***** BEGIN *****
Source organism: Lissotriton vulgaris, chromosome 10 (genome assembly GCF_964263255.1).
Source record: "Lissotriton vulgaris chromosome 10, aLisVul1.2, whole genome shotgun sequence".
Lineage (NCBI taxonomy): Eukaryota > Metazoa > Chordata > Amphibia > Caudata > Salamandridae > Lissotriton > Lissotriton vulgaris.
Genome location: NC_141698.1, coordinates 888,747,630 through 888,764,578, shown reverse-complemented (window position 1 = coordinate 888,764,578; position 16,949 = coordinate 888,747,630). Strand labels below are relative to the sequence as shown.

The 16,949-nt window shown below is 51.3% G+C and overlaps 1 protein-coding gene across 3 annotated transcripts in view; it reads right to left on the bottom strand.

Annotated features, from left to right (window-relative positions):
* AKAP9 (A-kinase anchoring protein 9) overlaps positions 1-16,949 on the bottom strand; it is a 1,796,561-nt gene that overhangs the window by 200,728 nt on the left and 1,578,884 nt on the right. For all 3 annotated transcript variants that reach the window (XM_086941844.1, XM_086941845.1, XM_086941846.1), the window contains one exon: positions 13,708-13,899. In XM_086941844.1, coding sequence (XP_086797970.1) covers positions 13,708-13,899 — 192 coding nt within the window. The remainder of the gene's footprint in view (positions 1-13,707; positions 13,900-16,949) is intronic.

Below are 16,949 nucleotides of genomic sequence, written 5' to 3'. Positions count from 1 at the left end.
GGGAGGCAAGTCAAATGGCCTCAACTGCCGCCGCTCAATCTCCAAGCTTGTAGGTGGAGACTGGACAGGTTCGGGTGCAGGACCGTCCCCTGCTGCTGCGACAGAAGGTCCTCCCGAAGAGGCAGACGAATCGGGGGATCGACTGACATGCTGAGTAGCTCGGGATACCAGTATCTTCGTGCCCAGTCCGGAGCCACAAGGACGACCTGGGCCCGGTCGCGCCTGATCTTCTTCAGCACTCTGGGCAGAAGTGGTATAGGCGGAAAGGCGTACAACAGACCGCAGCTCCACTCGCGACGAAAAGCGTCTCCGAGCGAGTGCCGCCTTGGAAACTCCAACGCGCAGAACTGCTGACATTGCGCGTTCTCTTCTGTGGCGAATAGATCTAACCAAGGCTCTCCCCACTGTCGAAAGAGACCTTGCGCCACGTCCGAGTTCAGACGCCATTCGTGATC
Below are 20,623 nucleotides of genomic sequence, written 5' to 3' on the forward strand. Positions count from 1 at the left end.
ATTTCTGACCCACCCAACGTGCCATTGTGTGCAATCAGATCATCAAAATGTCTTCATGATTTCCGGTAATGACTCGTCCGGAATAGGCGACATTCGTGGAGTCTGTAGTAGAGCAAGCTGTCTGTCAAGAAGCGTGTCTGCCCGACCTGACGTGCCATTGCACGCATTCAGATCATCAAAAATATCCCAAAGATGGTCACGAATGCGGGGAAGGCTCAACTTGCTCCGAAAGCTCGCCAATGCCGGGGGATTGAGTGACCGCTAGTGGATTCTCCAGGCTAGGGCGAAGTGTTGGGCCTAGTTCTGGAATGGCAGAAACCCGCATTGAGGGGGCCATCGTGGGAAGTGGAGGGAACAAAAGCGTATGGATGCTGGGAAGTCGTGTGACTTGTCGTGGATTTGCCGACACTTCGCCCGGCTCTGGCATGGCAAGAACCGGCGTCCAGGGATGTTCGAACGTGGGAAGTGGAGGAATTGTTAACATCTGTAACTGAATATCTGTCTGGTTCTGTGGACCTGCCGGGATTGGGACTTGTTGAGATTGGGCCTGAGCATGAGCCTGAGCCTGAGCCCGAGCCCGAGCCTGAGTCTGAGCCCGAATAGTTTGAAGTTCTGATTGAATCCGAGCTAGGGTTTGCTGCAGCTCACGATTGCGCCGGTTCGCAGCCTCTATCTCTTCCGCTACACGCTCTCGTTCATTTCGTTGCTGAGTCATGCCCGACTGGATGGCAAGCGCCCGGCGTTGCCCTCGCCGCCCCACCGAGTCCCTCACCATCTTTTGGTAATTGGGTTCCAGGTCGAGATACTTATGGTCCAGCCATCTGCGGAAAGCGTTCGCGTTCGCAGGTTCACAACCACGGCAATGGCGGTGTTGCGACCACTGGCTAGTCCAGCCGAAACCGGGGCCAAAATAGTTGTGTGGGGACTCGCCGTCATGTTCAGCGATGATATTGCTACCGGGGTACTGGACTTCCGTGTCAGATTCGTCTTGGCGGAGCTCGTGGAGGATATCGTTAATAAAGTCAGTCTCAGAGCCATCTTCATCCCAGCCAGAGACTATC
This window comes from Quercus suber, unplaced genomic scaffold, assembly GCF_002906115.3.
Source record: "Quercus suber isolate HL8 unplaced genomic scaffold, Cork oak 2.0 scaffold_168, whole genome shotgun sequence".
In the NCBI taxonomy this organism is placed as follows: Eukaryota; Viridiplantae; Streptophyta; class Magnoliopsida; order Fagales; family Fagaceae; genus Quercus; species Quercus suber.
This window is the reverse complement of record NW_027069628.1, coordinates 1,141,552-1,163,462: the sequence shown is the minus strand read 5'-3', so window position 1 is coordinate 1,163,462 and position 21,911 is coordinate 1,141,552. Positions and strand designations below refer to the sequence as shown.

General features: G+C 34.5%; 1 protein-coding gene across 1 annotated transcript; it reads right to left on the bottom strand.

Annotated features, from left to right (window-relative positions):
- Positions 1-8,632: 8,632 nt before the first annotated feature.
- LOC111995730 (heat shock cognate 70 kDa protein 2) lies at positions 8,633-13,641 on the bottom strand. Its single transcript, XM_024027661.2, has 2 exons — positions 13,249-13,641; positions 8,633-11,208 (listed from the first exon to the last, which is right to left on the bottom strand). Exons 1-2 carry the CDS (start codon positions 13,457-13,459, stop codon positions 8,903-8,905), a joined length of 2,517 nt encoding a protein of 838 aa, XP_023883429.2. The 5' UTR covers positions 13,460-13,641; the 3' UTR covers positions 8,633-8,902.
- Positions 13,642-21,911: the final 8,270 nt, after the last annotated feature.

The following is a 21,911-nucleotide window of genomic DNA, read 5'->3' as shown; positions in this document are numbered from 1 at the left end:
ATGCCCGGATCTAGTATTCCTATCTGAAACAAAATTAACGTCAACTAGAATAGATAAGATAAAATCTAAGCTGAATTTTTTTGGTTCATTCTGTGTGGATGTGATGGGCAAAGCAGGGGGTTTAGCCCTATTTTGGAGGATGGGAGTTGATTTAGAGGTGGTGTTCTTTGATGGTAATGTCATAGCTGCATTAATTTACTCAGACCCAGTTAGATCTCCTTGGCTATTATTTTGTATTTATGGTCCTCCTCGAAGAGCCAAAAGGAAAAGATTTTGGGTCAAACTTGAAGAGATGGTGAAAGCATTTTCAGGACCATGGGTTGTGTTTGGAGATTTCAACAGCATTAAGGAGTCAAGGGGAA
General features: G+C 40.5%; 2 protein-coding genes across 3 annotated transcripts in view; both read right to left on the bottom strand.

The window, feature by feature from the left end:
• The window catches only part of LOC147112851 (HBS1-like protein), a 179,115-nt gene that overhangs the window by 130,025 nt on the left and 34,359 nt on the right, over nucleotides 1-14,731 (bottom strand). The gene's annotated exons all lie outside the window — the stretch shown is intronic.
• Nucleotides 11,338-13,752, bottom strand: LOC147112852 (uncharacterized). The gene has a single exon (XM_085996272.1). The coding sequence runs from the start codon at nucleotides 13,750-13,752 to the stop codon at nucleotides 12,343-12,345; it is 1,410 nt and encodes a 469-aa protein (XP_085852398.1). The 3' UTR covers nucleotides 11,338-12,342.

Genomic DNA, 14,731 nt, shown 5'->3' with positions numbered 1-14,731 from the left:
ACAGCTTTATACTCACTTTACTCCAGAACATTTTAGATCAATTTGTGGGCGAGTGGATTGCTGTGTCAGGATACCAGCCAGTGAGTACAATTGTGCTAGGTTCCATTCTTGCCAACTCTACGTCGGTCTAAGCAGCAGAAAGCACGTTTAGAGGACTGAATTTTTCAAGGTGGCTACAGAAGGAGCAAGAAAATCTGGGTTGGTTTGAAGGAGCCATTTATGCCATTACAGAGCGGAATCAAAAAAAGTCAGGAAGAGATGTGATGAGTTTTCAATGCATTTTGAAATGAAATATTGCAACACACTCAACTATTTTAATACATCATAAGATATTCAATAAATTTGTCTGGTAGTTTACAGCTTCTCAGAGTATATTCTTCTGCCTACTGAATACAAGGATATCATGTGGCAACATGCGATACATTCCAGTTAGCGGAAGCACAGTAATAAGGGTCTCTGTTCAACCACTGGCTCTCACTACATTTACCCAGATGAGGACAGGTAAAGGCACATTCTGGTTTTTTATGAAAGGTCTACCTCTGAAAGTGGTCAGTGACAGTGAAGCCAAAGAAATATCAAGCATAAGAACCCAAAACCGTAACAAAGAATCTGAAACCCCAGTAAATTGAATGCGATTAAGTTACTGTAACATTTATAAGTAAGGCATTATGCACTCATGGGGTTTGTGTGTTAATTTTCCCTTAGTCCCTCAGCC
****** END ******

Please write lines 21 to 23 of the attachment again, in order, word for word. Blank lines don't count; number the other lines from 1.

The following is a 21,911-nucleotide window of genomic DNA, read 5'->3' as shown; positions in this document are numbered from 1 at the left end:
ATGCCCGGATCTAGTATTCCTATCTGAAACAAAATTAACGTCAACTAGAATAGATAAGATAAAATCTAAGCTGAATTTTTTTGGTTCATTCTGTGTGGATGTGATGGGCAAAGCAGGGGGTTTAGCCCTATTTTGGAGGATGGGAGTTGATTTAGAGGTGGTGTTCTTTGATGGTAATGTCATAGCTGCATTAATTTACTCAGACCCAGTTAGATCTCCTTGGCTATTATTTTGTATTTATGGTCCTCCTCGAAGAGCCAAAAGGAAAAGATTTTGGGTCAAACTTGAAGAGATGGTGAAAGCATTTTCAGGACCATGGGTTGTGTTTGGAGATTTCAACAGCATTAAGGAGTCAAGGGGAA
General features: G+C 40.5%; 2 protein-coding genes across 3 annotated transcripts in view; both read right to left on the bottom strand.